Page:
A third and related complication arises when a shock hits the economy. Beyond the initial element of surprise, there can be uncertainty about the magnitude of the effects of the shock, about how the economy will be affected, and about how long the shock will last.

Try to imagine steering a ship. The ship's captain needs to regularly ascertain the ship's current location by means of various instruments and readings, scrutinize the charts to see whether there are any obstacles ahead, and then apply judgment to determine the best course to arrive safely at the destination. In like fashion, a central bank cannot directly see everything ahead, and so it must rely on models, data, and indicators, and then apply judgment to determine the best course for meeting the monetary policy objective. And the economy, like a large ship, takes time to respond to a change in course.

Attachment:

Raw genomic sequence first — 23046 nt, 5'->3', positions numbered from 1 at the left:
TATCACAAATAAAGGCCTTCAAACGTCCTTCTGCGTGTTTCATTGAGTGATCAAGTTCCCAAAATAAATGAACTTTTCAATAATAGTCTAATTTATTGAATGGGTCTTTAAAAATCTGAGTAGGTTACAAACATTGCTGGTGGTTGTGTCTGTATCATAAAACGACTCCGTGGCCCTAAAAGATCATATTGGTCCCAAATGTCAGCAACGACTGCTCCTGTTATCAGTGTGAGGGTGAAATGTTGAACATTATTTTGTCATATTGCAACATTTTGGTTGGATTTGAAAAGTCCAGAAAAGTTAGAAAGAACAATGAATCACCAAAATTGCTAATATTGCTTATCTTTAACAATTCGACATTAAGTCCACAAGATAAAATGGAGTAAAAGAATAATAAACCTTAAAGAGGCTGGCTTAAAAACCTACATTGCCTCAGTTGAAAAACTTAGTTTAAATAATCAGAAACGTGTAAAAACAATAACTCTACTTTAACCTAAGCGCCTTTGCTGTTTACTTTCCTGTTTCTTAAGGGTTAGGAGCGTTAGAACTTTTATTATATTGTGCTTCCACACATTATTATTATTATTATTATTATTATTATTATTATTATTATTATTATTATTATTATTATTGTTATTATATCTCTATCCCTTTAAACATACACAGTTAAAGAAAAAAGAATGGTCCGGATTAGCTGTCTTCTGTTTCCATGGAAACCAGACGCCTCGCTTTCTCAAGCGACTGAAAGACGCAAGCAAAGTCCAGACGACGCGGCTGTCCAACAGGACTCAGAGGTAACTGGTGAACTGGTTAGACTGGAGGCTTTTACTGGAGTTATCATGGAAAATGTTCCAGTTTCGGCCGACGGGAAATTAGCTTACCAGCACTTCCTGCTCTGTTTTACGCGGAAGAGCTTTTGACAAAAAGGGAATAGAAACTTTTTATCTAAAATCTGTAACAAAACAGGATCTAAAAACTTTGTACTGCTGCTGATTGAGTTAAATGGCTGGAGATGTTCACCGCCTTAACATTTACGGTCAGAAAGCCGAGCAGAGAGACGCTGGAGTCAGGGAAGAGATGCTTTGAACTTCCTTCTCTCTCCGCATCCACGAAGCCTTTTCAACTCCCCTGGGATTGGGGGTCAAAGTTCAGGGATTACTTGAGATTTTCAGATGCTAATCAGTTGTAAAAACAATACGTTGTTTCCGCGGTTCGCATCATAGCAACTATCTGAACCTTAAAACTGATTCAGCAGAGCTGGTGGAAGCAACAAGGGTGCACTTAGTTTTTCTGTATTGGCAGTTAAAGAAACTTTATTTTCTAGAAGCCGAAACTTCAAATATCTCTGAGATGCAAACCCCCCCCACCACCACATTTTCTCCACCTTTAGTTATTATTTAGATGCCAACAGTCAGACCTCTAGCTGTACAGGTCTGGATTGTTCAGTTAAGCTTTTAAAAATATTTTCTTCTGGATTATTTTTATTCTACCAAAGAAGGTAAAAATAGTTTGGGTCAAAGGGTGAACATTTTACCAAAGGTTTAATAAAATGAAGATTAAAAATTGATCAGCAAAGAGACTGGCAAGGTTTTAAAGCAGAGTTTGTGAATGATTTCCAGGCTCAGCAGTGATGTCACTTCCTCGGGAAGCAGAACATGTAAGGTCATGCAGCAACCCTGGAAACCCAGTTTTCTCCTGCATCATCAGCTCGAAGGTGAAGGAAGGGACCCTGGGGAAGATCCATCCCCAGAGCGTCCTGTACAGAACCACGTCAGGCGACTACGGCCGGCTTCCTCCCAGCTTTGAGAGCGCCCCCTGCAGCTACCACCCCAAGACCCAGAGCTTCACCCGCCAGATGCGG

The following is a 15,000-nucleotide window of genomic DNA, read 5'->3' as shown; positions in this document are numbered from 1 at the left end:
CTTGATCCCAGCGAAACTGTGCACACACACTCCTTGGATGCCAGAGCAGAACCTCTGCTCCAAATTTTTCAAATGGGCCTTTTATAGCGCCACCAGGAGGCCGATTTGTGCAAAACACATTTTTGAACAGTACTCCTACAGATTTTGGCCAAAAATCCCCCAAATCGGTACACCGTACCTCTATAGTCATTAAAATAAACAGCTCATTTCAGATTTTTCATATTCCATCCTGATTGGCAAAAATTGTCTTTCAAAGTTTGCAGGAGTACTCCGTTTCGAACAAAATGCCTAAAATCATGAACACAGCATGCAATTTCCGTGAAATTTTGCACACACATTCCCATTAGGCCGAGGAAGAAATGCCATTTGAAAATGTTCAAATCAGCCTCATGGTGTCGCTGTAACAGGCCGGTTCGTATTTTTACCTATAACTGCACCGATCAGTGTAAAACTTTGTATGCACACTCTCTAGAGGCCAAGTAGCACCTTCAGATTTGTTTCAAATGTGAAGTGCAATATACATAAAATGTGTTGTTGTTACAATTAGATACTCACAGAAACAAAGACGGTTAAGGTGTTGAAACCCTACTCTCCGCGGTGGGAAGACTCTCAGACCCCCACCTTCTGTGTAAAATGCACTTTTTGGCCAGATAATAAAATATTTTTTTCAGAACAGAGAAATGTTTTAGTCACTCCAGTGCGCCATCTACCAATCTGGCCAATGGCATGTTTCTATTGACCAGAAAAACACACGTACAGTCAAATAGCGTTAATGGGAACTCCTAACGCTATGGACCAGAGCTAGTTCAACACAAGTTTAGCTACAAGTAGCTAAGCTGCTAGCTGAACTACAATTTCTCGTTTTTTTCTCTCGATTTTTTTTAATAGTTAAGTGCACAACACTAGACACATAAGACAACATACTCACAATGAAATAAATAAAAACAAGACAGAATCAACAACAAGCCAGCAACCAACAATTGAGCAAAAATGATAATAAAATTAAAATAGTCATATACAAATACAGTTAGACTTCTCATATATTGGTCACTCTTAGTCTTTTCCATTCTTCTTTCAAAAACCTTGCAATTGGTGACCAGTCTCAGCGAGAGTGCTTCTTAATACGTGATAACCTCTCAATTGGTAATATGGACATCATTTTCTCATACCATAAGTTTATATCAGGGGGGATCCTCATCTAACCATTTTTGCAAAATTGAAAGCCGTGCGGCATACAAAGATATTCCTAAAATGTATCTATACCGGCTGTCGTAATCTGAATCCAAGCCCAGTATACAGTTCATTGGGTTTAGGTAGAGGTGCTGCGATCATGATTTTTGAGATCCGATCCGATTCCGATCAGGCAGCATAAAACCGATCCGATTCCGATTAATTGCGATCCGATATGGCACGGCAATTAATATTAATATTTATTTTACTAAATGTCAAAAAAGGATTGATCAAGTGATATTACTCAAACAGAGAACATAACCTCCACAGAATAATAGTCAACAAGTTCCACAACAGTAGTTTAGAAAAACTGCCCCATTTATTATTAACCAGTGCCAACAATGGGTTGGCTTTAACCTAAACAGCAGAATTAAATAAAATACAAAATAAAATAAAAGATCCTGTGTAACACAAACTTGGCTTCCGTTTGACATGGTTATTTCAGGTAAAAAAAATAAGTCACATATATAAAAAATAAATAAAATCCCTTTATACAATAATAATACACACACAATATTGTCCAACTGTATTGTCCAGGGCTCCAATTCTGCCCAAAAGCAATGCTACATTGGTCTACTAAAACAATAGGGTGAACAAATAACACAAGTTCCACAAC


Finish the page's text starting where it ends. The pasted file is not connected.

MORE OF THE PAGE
But unlike the precise instruments and readings available to the captain, our models, data, and indicators provide only approximate information. Models, data, and indicators are invaluable in informing monetary policy, but a good deal of uncertainty is inherent in them. By definition, models are simplifications of reality, and never entirely reflect the complexity of a dynamic economy. Our main indicators are derived from data, but the data we use are often subject to a good deal of revision. And for certain variables that are fundamental to conducting monetary policy – potential output is a good example – there are no direct measures at all. Our destination, however, remains clear: achieving the 2 per cent inflation target.